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    Elementary has had many opening in area districts here the last couple of years. Math, science, and special education always have openings. Even wealthier districts have had trouble filling special education here.
     
  13. Missy

    Missy Aficionado

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    In my state, you can be terminated if you are hired with certifications, let them lapse, and they want to place you in a position for which you were certified at the time of hire.
     
  14. a2z

    a2z Maven

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    I can see why that would happen. Choosing a candidate isn't just about the immediate need, it is often about the total benefit to the district or school. By allowing a certification to lapse you just became less valuable to them. It may be that while weaker for the immediate position the hire allowed more flexibility for the district. By allowing certifications to lapse, that benefit is now gone.

    To me it is no different than an employee in a different profession telling the company they will not change positions because they don't want to use specific skills. IT would be a good example of that by saying they won't program in a certain language that they listed on their resume.
     
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  15. Leaborb192

    Leaborb192 Enthusiast

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    ,
     
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  16. a2z

    a2z Maven

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    I would like to see information, yes I am lazy with this and don't want to research, the cost between using long term subs for positions vs subs or teachers. It may actually be a financial benefit to not hire full-time teachers. If the school isn't a "high performing" school, it may be a strategy to keep positions open both financially and for a good reason the school is not performing.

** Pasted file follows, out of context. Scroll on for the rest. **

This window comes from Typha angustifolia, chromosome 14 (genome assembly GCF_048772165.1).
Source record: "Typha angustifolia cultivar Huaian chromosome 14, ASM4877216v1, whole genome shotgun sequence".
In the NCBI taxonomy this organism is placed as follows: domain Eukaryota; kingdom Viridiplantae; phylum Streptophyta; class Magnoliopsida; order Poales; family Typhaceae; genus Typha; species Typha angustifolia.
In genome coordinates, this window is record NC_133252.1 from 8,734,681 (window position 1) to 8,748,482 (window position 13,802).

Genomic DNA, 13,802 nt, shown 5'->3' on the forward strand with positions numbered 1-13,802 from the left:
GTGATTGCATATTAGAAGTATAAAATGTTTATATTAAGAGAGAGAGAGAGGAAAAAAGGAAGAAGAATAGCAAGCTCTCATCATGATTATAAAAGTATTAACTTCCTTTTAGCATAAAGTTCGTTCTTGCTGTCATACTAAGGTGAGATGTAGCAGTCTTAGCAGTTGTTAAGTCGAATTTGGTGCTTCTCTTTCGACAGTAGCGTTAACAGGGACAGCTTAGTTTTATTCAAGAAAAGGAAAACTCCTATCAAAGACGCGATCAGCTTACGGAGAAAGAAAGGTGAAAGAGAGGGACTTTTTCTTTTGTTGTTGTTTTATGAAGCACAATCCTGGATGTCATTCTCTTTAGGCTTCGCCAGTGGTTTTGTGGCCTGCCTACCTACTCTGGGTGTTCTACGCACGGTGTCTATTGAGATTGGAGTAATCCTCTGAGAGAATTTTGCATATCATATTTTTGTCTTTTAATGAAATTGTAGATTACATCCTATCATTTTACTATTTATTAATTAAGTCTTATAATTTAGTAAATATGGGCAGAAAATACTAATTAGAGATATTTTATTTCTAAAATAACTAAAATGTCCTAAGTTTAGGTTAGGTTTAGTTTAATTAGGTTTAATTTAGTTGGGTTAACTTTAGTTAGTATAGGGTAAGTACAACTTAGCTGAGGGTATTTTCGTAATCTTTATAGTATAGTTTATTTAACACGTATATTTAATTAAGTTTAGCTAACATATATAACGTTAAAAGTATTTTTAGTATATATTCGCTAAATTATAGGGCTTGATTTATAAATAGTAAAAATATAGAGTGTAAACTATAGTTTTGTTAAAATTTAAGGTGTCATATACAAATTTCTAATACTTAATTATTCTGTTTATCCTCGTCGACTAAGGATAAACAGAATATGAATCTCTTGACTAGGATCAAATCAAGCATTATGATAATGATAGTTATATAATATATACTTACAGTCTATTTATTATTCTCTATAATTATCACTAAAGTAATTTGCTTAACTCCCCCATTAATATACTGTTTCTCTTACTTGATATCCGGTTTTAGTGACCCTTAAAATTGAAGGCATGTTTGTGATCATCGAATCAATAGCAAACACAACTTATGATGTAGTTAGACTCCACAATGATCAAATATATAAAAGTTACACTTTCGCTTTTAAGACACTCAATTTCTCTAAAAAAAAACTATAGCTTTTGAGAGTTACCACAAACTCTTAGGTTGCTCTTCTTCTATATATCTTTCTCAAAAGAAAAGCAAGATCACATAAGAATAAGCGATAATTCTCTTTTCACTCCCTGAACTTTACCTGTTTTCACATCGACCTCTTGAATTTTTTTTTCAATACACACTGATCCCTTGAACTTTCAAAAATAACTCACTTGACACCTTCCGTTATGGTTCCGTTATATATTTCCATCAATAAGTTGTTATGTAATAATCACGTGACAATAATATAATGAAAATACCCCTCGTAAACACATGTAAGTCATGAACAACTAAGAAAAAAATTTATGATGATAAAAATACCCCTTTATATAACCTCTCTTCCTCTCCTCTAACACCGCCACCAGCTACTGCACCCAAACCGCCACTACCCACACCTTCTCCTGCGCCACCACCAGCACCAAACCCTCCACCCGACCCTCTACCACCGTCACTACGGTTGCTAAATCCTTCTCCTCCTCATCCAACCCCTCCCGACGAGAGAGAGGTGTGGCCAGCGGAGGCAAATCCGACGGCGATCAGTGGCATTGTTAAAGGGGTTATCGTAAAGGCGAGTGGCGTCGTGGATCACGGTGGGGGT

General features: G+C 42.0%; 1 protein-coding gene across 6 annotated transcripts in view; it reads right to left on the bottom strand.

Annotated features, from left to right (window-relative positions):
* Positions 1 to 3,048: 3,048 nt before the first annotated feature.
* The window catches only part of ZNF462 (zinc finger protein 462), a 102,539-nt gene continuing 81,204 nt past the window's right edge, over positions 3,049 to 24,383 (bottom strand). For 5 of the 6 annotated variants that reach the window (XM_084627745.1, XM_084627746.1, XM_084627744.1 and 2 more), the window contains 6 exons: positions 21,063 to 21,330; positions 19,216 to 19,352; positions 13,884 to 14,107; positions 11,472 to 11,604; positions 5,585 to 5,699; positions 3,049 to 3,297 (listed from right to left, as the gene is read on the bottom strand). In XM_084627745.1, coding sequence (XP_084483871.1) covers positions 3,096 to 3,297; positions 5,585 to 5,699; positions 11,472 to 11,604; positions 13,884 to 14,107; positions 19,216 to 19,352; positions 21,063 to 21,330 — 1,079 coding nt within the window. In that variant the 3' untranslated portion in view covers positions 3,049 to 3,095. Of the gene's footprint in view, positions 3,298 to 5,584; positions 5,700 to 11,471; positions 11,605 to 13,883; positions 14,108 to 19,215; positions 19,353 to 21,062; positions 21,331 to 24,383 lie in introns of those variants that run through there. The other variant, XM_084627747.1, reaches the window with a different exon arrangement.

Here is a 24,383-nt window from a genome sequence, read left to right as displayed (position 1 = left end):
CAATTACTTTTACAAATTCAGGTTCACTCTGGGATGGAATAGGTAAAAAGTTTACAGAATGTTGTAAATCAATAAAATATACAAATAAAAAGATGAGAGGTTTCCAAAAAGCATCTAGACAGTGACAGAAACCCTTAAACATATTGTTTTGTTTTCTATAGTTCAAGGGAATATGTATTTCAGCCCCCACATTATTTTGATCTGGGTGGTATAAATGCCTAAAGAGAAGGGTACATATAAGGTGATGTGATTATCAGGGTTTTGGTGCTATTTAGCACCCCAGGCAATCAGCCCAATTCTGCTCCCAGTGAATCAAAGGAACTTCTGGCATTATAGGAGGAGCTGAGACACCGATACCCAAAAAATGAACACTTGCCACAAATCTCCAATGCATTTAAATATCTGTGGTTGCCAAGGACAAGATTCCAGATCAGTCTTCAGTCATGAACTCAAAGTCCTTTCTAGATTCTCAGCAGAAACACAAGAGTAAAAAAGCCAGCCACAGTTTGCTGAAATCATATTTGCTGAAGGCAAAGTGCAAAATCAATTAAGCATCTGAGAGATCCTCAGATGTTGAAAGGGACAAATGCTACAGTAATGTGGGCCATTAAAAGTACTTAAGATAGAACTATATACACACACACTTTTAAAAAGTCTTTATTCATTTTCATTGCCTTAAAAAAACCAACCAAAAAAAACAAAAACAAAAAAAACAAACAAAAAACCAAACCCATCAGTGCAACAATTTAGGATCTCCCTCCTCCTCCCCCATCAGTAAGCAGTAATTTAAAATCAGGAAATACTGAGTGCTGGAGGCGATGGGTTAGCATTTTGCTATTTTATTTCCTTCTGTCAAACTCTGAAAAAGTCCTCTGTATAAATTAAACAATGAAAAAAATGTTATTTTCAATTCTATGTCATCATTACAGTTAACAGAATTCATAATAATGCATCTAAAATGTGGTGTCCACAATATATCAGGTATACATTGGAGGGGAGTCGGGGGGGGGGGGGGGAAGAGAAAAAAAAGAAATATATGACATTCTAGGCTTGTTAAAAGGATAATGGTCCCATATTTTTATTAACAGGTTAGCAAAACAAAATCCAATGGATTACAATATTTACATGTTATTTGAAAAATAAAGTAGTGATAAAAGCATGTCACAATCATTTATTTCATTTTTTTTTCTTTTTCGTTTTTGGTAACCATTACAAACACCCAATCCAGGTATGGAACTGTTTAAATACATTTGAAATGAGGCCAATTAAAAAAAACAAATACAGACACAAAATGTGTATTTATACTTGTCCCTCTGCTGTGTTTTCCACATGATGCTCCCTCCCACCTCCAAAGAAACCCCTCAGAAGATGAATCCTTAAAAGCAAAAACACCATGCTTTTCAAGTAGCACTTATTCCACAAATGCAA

17. Leaborb192

    Leaborb192 Enthusiast

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    .
     
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  18. Leaborb192

    Leaborb192 Enthusiast

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    .
     
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  19. a2z

    a2z Maven

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    I'm not saying it is a good strategy, but I believe that is part of the problem we are seeing with districts that have "shortages".

    You are right that it is not in the best interest to the students, but if the district believes that the student's ability to do well is controlled by their family's income then how would bringing on a full time teachers at a greater cost really benefit the student or the bottom line. The argument about family SES means teachers are almost completely irrelevant. So, in tight financial times, why not hire based on budget because the students will not succeed either way.
     
  20. otterpop

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    "The teacher shortage emerged in the wake of the Great Recession, when school districts cut their staffing as funding dried up."

    "Teachers are earning almost 2 percent less than they did in 1999 and 5 percent less than their 2009 pay, according to the Department of Education. "

    Although pay is a contributing factor, I disagree that the shortage is only due to pay issues. We do have a shortage in my area.

    I often think about leaving the profession. I don't know that I will actually do it, because I enjoy actually teaching, but the bureaucracy of it really bothers me. It's unfortunate that the recession came at a similar time (right before) other changes that started to be implemented in US schools, such as Common Core and standardized testing at a federal level. It makes it harder to see the root cause of the shortage.

    Poor pay is one thing. Rightly or not, teachers for decades have been willing to put up with low pay because they liked what they were doing and they felt like they were making a difference. Now, teachers of grades as young as kindergarten are preparing students to fill in bubbles on standardized tests. When students don't do well on tests that aren't developmentally appropriate anyway, the teachers get blamed. There's less parental support and behaviors are worsening as consequences are being taken off the table. On top of all that, most teachers are working overtime because the jobs they are asked to do should often be the jobs of two professionals (a teacher and an aide, a teacher and an intervention specialist, or even just two separate teachers if class sizes are high). This isn't the case everywhere, I'm sure, but it does paint an ugly picture for someone making future career choices.

    Personally, I wish there was less focus on teacher pay and more focus on what else is causing teachers to leave the profession. There are definitely states/areas where pay needs to increase because the wages are not livable, but teachers would still feel spread thin if pay were to go up.
     
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  21. a2z

    a2z Maven

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    I can honestly say, I don't remember a time where there wasn't a "teacher shortage".